[dns-operations] is www.qq.com a zone?
edward.lewis at icann.org
Fri Jul 1 14:07:20 UTC 2016
Answering because once I was perplexed by this. Then I learned to stop worrying...
www.qq.com resolves to an address. I mean, my web browser pops up with a page and I can read some of it.
But, on the way there, the DNS resolver has to deal with some non-standard/unexpected behaviors.
Walking down the DNS tree, when the resolver is asking the qq.com name servers for www.qq.com for an A record, there's a referral given to www.qq.com name servers. That "works". If you ask the qq.com name servers for the www.qq.com name servers, it gives them back as an answer (not a referral) - but, why would you (thinks the operator)? Unless someone is quickly switching configurations at their end, they servers for qq.com aren't following the documented DNS protocol - in a way, the answers you get are compliant with the protocol if you assume the operator is behaving in a certain way. (So - this isn't about complying with the protocol, it's about...well you maintaining your sanity.)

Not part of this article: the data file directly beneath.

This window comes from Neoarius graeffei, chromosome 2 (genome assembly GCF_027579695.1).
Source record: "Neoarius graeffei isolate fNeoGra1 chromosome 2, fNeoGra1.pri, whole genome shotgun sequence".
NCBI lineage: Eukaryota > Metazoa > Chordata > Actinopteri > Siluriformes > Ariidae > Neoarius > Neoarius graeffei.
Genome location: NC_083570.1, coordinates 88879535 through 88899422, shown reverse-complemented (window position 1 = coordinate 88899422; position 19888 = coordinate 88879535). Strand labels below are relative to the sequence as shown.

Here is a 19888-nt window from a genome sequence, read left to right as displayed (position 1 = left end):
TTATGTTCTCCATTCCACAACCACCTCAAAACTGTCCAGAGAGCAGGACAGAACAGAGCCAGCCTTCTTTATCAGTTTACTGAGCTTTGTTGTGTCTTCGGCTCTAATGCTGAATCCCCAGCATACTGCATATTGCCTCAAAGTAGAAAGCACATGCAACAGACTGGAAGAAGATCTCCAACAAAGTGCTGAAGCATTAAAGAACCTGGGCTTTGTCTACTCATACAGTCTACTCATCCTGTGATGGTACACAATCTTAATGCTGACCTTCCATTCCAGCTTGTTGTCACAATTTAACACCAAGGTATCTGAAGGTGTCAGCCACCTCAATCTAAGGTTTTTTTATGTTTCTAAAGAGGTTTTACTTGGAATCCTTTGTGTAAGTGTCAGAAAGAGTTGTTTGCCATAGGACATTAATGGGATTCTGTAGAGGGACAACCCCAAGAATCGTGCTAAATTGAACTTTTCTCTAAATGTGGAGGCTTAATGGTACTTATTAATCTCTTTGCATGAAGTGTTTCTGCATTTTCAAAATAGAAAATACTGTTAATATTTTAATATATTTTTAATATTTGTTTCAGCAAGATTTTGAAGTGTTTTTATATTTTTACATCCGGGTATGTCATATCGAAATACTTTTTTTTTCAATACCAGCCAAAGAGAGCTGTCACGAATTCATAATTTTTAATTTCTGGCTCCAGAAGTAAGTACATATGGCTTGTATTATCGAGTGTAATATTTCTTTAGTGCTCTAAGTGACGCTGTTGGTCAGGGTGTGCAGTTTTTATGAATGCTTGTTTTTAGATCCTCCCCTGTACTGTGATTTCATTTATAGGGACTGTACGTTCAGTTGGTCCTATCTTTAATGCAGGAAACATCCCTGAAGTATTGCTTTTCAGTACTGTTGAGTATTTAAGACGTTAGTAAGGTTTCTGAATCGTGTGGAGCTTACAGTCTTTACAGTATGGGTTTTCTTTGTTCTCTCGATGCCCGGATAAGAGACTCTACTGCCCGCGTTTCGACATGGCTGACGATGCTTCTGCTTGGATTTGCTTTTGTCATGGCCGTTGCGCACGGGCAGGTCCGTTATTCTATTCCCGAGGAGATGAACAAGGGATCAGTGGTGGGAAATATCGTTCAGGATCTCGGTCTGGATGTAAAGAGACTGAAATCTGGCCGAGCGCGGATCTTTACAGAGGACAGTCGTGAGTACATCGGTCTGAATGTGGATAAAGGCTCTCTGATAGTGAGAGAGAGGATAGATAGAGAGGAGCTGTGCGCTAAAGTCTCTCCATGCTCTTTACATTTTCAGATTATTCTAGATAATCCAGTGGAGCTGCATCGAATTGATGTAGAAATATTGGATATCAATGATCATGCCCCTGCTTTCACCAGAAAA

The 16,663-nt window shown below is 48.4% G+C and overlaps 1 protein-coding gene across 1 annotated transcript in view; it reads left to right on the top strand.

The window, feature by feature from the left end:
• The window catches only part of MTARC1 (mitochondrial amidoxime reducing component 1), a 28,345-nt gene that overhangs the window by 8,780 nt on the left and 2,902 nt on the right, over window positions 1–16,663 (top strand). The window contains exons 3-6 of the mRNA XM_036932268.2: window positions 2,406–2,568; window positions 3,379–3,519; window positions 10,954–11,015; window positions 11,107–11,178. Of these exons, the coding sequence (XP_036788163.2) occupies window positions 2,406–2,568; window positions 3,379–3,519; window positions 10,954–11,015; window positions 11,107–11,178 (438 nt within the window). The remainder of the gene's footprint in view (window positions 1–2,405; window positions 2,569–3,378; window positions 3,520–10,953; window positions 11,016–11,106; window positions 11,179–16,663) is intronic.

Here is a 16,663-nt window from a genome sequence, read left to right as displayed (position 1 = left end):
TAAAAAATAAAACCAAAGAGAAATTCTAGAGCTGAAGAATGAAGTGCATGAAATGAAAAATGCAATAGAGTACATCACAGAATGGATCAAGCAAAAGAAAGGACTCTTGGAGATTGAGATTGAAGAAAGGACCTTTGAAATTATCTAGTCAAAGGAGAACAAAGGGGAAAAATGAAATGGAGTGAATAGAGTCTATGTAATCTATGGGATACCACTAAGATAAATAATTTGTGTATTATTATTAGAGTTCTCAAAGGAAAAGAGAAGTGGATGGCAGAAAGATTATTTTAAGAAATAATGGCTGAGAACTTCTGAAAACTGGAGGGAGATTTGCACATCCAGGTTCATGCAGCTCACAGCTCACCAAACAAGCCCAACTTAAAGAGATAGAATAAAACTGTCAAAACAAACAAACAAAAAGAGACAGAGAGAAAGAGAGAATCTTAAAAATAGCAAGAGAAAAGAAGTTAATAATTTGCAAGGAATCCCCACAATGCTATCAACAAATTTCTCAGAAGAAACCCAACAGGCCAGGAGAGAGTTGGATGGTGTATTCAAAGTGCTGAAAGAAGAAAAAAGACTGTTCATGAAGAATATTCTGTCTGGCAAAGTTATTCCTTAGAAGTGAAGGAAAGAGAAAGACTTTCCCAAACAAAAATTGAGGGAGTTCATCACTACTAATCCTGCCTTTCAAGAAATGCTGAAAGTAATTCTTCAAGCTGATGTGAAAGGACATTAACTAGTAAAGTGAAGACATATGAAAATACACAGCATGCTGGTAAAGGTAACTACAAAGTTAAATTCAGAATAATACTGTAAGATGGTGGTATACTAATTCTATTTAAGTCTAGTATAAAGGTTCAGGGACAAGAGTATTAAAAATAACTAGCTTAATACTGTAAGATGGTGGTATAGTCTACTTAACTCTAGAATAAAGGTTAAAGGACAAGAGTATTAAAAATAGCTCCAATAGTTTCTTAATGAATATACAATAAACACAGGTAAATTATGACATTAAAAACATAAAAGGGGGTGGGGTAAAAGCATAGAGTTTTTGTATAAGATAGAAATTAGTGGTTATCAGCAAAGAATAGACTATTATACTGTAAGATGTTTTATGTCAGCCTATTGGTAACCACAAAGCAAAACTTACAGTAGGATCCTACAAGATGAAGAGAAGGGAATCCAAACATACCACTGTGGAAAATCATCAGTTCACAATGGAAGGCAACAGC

When you query name servers for www.qq.com and ask for an SOA record (which indicates being a zone, not just a subdomain), you get one. When you ask for anything else (almost anything else), you get a CNAME record. When you ask for ANY, to help you restore your sanity, you get RCODE=NOTIMP. One might point out that the protocol doesn't work when a name owns an SOA record and a CNAME record - but, recall the end of the last paragraph. It's not about the operator following the protocol, it's about you maintaining sanity. And, why are you asking for the SOA anyway?)
The lesson here is - whomever is running www.qq.com has built a system so minimal that it only will result in address records in normal queries. Any hunting and poking will just frustrate you.
Why do they do this? I wouldn't try to answer that without calling up the operator and asking. Intent is not well conveyed in the DNS protocol. I never cared enough to follow up. But they have been doing this for years and they are still in business and paying the bills. Well, someone is.
It "works" for the operator. The URL gets hits, enough to rank. They just aren't fully deploying the DNS protocol. They don't need to .... unless they ever decide to roll out DNSSEC or other features that rely on a more solid protocol base. Which may never happen.
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